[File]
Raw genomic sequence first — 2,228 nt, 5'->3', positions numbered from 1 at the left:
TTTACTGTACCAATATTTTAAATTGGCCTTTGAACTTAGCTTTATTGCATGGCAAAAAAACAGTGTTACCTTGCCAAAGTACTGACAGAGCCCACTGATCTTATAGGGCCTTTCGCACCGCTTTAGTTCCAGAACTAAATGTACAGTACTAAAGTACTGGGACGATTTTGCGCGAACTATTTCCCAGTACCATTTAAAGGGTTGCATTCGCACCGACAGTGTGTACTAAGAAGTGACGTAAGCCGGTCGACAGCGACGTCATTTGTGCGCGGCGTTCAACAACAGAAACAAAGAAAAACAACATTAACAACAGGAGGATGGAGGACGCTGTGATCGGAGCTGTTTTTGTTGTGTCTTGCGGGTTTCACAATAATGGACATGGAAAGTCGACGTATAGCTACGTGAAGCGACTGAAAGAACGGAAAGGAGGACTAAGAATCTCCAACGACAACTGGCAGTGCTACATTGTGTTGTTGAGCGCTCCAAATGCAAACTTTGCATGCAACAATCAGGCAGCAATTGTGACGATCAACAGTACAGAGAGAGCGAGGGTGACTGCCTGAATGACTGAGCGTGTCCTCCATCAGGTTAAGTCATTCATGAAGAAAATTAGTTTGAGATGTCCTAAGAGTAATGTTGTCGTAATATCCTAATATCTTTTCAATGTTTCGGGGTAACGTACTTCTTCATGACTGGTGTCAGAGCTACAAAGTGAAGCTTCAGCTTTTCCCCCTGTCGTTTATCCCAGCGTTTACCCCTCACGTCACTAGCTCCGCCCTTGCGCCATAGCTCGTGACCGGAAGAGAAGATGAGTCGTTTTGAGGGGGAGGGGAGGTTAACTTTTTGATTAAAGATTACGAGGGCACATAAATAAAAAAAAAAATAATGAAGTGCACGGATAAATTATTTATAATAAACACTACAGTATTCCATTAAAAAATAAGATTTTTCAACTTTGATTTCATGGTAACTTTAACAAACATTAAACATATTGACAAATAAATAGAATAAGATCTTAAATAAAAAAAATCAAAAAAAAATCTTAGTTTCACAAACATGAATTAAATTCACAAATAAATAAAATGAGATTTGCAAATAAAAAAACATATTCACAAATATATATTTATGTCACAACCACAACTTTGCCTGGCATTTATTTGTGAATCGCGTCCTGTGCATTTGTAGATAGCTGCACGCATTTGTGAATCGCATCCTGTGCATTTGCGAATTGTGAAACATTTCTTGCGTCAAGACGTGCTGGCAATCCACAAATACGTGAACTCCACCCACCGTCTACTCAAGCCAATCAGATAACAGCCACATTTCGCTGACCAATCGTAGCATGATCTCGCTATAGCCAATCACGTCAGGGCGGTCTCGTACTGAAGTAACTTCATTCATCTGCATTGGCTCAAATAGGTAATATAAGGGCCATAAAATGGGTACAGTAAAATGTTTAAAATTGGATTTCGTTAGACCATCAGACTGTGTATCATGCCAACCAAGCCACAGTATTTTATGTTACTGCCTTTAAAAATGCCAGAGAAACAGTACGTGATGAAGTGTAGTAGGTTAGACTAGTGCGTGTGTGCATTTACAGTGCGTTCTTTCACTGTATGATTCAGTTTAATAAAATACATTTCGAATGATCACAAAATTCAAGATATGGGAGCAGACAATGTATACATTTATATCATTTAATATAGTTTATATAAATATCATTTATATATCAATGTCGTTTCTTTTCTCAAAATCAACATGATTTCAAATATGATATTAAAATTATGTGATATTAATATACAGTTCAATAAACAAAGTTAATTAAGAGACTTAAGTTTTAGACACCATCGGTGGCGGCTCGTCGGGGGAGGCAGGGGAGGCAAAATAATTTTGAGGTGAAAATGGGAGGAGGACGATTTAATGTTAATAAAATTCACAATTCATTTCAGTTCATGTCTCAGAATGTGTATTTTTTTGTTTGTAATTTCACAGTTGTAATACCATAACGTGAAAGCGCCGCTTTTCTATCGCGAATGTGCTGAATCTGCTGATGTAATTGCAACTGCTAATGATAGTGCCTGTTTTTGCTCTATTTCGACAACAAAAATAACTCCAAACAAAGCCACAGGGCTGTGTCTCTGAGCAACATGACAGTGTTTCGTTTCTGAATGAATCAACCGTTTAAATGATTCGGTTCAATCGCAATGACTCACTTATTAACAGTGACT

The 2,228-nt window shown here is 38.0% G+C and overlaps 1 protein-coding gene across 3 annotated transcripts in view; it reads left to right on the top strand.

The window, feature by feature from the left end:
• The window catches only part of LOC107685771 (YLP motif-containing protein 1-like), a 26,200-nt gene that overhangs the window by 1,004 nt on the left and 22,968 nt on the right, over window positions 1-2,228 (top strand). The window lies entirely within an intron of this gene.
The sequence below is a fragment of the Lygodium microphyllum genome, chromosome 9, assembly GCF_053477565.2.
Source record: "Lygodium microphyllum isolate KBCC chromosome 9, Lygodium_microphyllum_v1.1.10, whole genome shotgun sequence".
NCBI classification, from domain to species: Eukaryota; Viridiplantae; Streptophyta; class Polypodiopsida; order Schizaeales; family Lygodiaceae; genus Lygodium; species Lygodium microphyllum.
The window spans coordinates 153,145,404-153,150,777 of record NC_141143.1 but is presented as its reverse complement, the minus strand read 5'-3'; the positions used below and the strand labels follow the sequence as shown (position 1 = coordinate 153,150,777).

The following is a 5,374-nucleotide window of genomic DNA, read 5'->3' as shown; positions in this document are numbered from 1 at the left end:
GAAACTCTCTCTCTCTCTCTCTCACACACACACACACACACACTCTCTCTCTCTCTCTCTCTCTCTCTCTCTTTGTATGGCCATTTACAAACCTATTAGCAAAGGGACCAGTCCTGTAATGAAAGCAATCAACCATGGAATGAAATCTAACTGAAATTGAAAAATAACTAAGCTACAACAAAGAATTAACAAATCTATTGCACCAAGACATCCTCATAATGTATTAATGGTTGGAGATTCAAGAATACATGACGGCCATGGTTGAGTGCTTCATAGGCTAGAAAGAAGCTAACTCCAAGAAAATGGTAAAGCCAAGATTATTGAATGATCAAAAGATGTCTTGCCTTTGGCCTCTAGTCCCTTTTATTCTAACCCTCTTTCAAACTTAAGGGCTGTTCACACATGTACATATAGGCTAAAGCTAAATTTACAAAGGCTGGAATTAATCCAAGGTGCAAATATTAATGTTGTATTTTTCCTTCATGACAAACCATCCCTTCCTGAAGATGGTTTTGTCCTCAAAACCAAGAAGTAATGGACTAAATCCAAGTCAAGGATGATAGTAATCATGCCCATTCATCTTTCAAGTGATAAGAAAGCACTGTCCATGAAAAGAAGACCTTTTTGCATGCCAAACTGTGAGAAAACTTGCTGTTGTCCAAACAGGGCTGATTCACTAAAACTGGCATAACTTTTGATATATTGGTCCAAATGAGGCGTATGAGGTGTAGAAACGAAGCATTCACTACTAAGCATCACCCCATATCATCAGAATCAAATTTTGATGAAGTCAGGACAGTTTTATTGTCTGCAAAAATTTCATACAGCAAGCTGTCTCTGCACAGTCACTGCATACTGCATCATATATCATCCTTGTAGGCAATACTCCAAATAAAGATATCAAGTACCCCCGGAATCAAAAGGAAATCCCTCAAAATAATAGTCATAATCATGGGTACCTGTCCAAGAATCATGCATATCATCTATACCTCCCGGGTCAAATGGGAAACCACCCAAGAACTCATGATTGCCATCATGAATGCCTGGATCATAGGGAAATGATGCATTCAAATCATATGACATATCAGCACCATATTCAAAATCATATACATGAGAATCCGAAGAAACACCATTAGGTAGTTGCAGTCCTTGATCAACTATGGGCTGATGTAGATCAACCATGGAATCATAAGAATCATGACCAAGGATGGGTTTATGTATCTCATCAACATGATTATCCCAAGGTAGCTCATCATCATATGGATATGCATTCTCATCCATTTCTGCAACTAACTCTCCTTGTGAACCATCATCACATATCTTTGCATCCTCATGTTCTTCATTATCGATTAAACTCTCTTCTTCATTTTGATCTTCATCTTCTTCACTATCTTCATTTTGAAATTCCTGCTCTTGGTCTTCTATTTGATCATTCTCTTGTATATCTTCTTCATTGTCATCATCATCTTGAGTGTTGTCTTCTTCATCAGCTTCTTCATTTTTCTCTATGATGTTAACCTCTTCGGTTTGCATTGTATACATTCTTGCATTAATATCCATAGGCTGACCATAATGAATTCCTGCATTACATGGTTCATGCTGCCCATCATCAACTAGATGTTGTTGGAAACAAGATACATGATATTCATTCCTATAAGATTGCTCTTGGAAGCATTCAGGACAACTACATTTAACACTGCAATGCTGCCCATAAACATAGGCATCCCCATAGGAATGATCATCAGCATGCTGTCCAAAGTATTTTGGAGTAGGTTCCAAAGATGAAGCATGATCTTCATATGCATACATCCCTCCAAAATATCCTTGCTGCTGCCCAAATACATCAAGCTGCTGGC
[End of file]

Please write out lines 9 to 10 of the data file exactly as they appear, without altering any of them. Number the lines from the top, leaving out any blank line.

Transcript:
The window spans coordinates 153,145,404-153,150,777 of record NC_141143.1 but is presented as its reverse complement, the minus strand read 5'-3'; the positions used below and the strand labels follow the sequence as shown (position 1 = coordinate 153,150,777).

The following is a 5,374-nucleotide window of genomic DNA, read 5'->3' as shown; positions in this document are numbered from 1 at the left end: